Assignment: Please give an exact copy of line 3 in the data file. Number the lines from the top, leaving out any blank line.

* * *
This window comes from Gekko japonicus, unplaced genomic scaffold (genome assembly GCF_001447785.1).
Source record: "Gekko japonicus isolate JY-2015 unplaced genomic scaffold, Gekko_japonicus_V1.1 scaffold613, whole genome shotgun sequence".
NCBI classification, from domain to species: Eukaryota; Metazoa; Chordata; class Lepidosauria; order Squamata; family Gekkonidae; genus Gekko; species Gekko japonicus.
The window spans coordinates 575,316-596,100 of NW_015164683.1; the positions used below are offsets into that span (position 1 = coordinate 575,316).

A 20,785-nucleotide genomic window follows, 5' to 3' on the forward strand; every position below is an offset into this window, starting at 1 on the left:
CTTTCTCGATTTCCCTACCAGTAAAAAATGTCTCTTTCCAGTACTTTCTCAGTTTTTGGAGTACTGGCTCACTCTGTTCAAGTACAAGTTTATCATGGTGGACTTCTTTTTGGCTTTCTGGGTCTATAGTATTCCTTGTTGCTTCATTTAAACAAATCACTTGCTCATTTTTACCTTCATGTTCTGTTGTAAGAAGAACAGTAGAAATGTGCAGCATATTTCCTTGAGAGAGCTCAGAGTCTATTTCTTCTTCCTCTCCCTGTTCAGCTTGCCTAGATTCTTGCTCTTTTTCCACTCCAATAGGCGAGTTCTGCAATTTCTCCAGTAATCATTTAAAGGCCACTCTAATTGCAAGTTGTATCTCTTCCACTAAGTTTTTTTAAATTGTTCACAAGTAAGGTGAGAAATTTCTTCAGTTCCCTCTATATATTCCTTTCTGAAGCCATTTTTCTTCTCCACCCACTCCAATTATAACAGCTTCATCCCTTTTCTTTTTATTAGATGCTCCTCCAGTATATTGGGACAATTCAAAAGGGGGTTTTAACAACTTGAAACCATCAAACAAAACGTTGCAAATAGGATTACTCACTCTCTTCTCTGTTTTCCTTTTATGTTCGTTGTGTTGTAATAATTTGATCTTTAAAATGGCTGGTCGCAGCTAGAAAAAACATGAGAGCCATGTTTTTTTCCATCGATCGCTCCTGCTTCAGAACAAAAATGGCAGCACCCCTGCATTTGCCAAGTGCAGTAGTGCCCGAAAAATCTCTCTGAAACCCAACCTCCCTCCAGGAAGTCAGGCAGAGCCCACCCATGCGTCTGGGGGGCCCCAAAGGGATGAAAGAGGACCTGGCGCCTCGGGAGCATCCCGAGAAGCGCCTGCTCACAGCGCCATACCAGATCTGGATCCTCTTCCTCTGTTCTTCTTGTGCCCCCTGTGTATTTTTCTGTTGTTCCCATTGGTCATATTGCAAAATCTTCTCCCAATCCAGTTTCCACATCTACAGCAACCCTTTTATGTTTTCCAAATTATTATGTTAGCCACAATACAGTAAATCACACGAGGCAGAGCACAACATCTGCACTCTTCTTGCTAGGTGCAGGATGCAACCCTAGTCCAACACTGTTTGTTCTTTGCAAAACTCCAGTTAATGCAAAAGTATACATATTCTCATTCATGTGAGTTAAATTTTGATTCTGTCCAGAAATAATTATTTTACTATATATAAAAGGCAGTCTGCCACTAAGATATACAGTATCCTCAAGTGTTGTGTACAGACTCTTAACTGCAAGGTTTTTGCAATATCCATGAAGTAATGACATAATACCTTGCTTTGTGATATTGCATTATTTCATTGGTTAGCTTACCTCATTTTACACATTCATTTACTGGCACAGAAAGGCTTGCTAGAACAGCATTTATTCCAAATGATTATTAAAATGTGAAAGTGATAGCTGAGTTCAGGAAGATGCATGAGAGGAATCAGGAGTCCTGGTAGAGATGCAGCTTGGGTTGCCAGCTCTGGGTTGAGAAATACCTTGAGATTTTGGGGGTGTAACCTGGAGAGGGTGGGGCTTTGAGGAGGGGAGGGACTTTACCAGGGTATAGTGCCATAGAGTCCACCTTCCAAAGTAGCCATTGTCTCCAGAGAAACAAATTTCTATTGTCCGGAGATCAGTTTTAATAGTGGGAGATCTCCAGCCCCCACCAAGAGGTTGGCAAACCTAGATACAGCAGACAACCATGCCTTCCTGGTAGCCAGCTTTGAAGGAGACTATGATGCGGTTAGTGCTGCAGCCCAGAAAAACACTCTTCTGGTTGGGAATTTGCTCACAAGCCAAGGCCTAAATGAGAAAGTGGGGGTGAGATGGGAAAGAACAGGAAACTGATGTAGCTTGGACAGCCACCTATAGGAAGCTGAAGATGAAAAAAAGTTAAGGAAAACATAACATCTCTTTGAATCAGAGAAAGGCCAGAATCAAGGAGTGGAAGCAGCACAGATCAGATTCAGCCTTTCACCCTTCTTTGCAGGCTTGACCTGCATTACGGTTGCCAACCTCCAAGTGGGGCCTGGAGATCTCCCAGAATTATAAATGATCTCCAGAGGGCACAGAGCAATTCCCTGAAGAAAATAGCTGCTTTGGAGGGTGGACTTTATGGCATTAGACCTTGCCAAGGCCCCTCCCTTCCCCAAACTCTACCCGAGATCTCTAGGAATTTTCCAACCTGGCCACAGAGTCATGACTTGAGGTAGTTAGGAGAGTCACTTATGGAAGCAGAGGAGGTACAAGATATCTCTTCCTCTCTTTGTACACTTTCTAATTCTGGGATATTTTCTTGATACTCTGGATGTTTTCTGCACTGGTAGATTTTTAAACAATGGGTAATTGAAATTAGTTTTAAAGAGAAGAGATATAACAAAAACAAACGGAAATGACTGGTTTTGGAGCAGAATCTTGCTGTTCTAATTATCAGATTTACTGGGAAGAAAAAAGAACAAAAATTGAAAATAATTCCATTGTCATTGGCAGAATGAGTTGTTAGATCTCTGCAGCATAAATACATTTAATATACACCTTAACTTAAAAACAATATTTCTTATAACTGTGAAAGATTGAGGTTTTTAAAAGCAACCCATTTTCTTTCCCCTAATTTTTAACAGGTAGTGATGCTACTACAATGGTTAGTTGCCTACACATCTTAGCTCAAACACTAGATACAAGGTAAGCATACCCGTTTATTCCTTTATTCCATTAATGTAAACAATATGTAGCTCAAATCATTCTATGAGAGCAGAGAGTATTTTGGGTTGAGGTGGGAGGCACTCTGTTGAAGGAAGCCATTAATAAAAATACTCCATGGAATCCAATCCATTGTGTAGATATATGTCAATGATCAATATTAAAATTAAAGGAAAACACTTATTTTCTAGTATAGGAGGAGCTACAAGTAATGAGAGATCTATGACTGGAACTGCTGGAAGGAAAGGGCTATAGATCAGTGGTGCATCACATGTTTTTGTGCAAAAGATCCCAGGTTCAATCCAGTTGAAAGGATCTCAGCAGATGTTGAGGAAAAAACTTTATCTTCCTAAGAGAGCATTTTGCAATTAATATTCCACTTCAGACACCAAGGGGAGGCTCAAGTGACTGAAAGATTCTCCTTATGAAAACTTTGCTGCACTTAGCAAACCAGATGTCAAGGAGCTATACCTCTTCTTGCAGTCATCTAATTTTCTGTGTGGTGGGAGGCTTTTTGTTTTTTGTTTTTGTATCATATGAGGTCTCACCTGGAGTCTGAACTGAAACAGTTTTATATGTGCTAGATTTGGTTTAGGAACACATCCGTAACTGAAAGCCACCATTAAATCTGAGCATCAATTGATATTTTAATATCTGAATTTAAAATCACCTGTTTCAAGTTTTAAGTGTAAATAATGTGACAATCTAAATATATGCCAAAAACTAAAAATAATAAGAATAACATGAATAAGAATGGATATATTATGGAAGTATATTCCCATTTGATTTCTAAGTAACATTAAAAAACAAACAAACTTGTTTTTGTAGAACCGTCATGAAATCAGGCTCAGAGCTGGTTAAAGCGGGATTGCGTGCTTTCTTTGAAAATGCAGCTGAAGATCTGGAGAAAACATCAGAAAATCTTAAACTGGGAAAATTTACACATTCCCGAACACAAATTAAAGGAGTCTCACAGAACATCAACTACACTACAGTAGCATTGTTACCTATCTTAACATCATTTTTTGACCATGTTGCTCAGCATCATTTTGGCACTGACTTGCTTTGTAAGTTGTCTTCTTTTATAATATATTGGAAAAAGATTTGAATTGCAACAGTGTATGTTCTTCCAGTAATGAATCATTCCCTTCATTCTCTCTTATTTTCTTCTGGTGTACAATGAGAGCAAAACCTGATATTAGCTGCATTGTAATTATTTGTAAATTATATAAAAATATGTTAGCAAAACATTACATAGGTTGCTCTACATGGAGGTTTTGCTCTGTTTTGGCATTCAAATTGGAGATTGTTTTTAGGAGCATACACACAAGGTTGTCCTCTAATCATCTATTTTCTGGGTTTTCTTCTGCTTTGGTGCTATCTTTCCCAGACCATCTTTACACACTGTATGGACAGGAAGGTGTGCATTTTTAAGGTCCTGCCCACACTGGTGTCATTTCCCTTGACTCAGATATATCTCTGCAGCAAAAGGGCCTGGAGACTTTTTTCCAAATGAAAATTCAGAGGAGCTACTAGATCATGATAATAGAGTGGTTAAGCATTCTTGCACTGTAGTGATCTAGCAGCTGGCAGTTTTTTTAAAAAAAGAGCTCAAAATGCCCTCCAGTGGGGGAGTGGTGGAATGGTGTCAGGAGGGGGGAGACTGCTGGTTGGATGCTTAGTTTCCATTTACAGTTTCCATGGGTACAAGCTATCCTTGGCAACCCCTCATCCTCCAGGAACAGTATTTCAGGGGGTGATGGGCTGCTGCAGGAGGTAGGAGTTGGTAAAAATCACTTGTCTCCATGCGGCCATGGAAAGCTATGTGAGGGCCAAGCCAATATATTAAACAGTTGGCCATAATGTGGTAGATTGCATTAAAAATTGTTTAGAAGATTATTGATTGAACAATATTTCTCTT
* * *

NCBI classification, from domain to species: Eukaryota; Metazoa; Chordata; class Lepidosauria; order Squamata; family Gekkonidae; genus Gekko; species Gekko japonicus.